International Festival Day aka The Vegetarian’s Thanksgiving

I’ve been a vegetarian for 8 years now, and by far, the most disappointing holiday is Thanksgiving. It’s become a, “sure…I’ll have a plate full of mashed potatoes, raw carrots, and a roll” kind of day. I have to admit, living abroad, I don’t really miss it.

But every year, our school celebrates its cultural diversity by hosting an International Festival Day. The day kicks off with a parade filled with the flags from each country represented at our school (60 in total).


The rest of the afternoon is filled with enough eating to put Thanksgiving to shame. Many countries put up tents and serve (free!) cultural food in an effort to share their diversity and culture with each other.

This year, I counted 20 tables in all and two of them were continent tables: Europe, comprised of countries like Germany, Italy, Ireland, and more, and Central/South America featuring foods from Guatemala, Mexico, Bolivia, and Venezuela. The Nordic countries (Sweden, Norway, Denmark, Finland, and Iceland) also banded together to offer a lot of deserts and pickled fish!

But the larger representatives included: Nigeria, Pakistan, the United States, India, Jamaica, Turkey, Israel, the United Kingdom, South Korea, Australia, Cameroon, South Africa, Japan, Lebanon, Brazil, the Netherlands, and, of course, Ghana.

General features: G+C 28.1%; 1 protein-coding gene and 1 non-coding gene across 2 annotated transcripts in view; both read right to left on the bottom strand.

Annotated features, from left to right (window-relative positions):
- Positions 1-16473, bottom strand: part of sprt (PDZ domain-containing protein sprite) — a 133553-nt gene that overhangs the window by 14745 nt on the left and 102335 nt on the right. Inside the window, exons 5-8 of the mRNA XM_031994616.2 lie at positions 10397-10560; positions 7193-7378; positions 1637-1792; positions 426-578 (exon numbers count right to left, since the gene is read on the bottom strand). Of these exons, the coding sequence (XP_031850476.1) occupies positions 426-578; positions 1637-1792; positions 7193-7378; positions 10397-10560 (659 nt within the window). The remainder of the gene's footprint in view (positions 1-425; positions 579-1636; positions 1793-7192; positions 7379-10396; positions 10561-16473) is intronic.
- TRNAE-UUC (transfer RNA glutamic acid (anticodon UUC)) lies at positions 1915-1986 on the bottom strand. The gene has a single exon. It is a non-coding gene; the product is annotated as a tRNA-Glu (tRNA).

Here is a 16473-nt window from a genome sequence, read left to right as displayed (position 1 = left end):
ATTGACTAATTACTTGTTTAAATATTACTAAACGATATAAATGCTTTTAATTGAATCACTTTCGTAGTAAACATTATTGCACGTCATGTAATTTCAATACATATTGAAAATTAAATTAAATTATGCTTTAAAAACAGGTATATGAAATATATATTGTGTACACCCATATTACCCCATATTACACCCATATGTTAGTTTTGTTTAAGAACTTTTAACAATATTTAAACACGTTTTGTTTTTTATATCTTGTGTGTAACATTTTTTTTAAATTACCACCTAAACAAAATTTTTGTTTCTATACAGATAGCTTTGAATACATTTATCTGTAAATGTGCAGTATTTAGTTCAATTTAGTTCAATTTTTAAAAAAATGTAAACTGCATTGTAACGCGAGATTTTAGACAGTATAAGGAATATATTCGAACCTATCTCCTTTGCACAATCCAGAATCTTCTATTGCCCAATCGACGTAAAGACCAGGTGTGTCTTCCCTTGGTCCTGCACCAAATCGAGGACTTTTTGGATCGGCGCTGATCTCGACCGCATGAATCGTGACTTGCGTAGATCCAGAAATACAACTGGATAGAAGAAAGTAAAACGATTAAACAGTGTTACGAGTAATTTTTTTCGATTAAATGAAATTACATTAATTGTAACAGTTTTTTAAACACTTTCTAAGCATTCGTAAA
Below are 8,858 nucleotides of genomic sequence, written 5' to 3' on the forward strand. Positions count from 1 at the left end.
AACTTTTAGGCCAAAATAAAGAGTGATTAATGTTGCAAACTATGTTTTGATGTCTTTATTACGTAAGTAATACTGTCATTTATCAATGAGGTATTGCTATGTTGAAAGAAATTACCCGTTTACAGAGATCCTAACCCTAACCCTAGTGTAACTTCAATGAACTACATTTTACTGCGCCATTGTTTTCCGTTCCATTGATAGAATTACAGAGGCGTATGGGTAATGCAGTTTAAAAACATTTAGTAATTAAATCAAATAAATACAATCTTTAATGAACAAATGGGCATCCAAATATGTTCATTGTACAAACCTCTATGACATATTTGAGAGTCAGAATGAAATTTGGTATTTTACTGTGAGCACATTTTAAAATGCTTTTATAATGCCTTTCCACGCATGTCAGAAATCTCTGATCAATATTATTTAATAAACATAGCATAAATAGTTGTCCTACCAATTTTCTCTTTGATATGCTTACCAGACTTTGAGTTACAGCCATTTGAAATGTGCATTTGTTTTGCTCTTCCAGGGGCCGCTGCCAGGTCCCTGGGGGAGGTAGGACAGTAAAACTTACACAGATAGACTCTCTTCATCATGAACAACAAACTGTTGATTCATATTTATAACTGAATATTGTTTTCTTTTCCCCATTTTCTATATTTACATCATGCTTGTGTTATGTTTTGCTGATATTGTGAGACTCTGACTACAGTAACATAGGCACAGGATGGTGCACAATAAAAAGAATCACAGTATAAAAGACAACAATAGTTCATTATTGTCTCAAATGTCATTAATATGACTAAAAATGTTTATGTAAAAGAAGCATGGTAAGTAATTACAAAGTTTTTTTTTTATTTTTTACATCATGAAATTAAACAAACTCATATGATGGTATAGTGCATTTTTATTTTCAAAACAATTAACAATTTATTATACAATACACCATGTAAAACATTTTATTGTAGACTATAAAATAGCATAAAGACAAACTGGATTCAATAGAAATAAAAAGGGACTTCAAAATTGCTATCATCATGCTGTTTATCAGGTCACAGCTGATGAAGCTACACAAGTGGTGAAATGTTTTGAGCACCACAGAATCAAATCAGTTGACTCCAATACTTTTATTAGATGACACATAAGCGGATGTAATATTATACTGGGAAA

Walking around those tents, I kid you not, I filled my plate about three times. I’ve decided the only acceptable way to spend time in line is eating and waiting for your plate to be filled again.

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Thanksgiving: Take two

This year, there was no training to bring all of us together. So instead of having 70 volunteers swarm Addis, we were left to our own devices.

I decided to take part in a Peace Corps Ethiopia tradition – an Assela Thanksgiving. Assela is the hub town all of our training sites were based around, and I hadn’t been back since I left, last August. So I caught an early minibus and began the trek.

Only the first 30 minutes were done solo. I was soon in Shashemene where I switched buses and joined up with a fellow G7 volunteer. We made our way to the next bus station – in Assasa. Another quick transfer and we were finally in the home stretch, only another two hours to Assela.

We arrived, joined some other PCVs and enjoyed a leisurely afternoon in the lobby of the hotel that hosted all our trainings a year ago – they had gotten wifi and were seriously moving up in the world! The food off the menu was even tolerable (I don’t think I ate much more than bread and bananas on the days we were forced to lunch there).

That evening we all joined together (there were probably 15 of us) to watch the traditional awesomely bad sci-fi film. This year’s gem? Sharknado…classic. From the moment it started I knew we had struck gold, but what really solidified it was when *SPOILER* Lauren (from Make It Or Break It – don’t know her real name) was pulled out of shark after another cast member had been swallowed whole by the same shark and had used a chainsaw to free himself from the inside out. Awesome.

That night we all went to bed quite content, seriously looking forward to the spread of food we’d have before us the following day. A few of the volunteers used the morning to slave away and cook the food. That, however, included slaughtering a sheep, so my boyfriend and I decided to go for a hike instead.